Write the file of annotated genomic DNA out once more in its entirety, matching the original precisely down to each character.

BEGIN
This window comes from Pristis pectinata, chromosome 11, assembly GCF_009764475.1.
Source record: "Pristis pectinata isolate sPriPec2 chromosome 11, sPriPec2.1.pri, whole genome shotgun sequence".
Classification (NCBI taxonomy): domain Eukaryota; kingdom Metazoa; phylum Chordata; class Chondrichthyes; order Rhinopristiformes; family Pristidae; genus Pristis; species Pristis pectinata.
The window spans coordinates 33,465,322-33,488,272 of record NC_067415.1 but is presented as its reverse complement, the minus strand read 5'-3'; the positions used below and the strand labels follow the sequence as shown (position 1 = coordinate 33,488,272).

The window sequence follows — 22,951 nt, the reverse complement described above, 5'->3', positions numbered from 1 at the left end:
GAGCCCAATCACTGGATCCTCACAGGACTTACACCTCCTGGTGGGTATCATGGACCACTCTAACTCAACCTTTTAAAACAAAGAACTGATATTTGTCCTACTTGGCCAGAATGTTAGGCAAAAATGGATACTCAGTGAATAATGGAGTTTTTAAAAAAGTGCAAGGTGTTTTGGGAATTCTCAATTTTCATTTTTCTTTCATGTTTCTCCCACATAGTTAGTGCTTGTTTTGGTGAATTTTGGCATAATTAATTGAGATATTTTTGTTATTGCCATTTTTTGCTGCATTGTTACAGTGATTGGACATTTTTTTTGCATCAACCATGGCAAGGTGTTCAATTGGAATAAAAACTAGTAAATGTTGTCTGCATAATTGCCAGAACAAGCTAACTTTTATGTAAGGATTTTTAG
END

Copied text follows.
This window comes from Pristis pectinata, chromosome 11, assembly GCF_009764475.1.
Source record: "Pristis pectinata isolate sPriPec2 chromosome 11, sPriPec2.1.pri, whole genome shotgun sequence".
Classification (NCBI taxonomy): domain Eukaryota; kingdom Metazoa; phylum Chordata; class Chondrichthyes; order Rhinopristiformes; family Pristidae; genus Pristis; species Pristis pectinata.
The window spans coordinates 33,465,322-33,488,272 of record NC_067415.1 but is presented as its reverse complement, the minus strand read 5'-3'; the positions used below and the strand labels follow the sequence as shown (position 1 = coordinate 33,488,272).

The window sequence follows — 22,951 nt, the reverse complement described above, 5'->3', positions numbered from 1 at the left end:
GAGCCCAATCACTGGATCCTCACAGGACTTACACCTCCTGGTGGGTATCATGGACCACTCTAACTCAACCTTTTAAAACAAAGAACTGATATTTGTCCTACTTGGCCAGAATGTTAGGCAAAAATGGATACTCAGTGAATAATGGAGTTTTTAAAAAAGTGCAAGGTGTTTTGGGAATTCTCAATTTTCATTTTTCTTTCATGTTTCTCCCACATAGTTAGTGCTTGTTTTGGTGAATTTTGGCATAATTAATTGAGATATTTTTGTTATTGCCATTTTTTGCTGCATTGTTACAGTGATTGGACATTTTTTTTGCATCAACCATGGCAAGGTGTTCAATTGGAATAAAAACTAGTAAATGTTGTCTGCATAATTGCCAGAACAAGCTAACTTTTATGTAAGGATTTTTAG